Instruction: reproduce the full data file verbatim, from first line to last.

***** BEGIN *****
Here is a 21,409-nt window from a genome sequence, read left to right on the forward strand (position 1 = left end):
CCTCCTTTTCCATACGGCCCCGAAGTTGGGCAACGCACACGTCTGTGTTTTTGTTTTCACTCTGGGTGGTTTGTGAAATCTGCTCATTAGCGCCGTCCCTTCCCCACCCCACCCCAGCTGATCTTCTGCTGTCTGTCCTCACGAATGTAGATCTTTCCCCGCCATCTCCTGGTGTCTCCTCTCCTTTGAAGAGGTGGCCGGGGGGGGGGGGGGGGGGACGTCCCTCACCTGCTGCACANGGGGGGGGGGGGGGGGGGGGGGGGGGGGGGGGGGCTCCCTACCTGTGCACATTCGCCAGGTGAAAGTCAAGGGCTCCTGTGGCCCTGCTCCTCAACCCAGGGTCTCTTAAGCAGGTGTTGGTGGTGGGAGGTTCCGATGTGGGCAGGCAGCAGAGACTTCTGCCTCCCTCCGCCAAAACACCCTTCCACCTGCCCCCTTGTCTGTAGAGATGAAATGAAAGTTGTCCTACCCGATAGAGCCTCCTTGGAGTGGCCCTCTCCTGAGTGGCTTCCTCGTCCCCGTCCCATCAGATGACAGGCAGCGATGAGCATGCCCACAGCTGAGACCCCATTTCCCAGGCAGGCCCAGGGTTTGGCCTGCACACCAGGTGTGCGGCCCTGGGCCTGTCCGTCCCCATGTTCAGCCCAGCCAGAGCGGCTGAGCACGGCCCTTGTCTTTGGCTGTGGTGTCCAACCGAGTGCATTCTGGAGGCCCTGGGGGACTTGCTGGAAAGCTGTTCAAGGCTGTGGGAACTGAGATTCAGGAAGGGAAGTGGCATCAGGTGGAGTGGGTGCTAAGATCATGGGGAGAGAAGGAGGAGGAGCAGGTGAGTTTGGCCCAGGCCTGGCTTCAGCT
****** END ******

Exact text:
Here is a 21,409-nt window from a genome sequence, read left to right on the forward strand (position 1 = left end):
CCTCCTTTTCCATACGGCCCCGAAGTTGGGCAACGCACACGTCTGTGTTTTTGTTTTCACTCTGGGTGGTTTGTGAAATCTGCTCATTAGCGCCGTCCCTTCCCCACCCCACCCCAGCTGATCTTCTGCTGTCTGTCCTCACGAATGTAGATCTTTCCCCGCCATCTCCTGGTGTCTCCTCTCCTTTGAAGAGGTGGCCGGGGGGGGGGGGGGGGGGACGTCCCTCACCTGCTGCACANGGGGGGGGGGGGGGGGGGGGGGGGGGGGGGGGGGCTCCCTACCTGTGCACATTCGCCAGGTGAAAGTCAAGGGCTCCTGTGGCCCTGCTCCTCAACCCAGGGTCTCTTAAGCAGGTGTTGGTGGTGGGAGGTTCCGATGTGGGCAGGCAGCAGAGACTTCTGCCTCCCTCCGCCAAAACACCCTTCCACCTGCCCCCTTGTCTGTAGAGATGAAATGAAAGTTGTCCTACCCGATAGAGCCTCCTTGGAGTGGCCCTCTCCTGAGTGGCTTCCTCGTCCCCGTCCCATCAGATGACAGGCAGCGATGAGCATGCCCACAGCTGAGACCCCATTTCCCAGGCAGGCCCAGGGTTTGGCCTGCACACCAGGTGTGCGGCCCTGGGCCTGTCCGTCCCCATGTTCAGCCCAGCCAGAGCGGCTGAGCACGGCCCTTGTCTTTGGCTGTGGTGTCCAACCGAGTGCATTCTGGAGGCCCTGGGGGACTTGCTGGAAAGCTGTTCAAGGCTGTGGGAACTGAGATTCAGGAAGGGAAGTGGCATCAGGTGGAGTGGGTGCTAAGATCATGGGGAGAGAAGGAGGAGGAGCAGGTGAGTTTGGCCCAGGCCTGGCTTCAGCT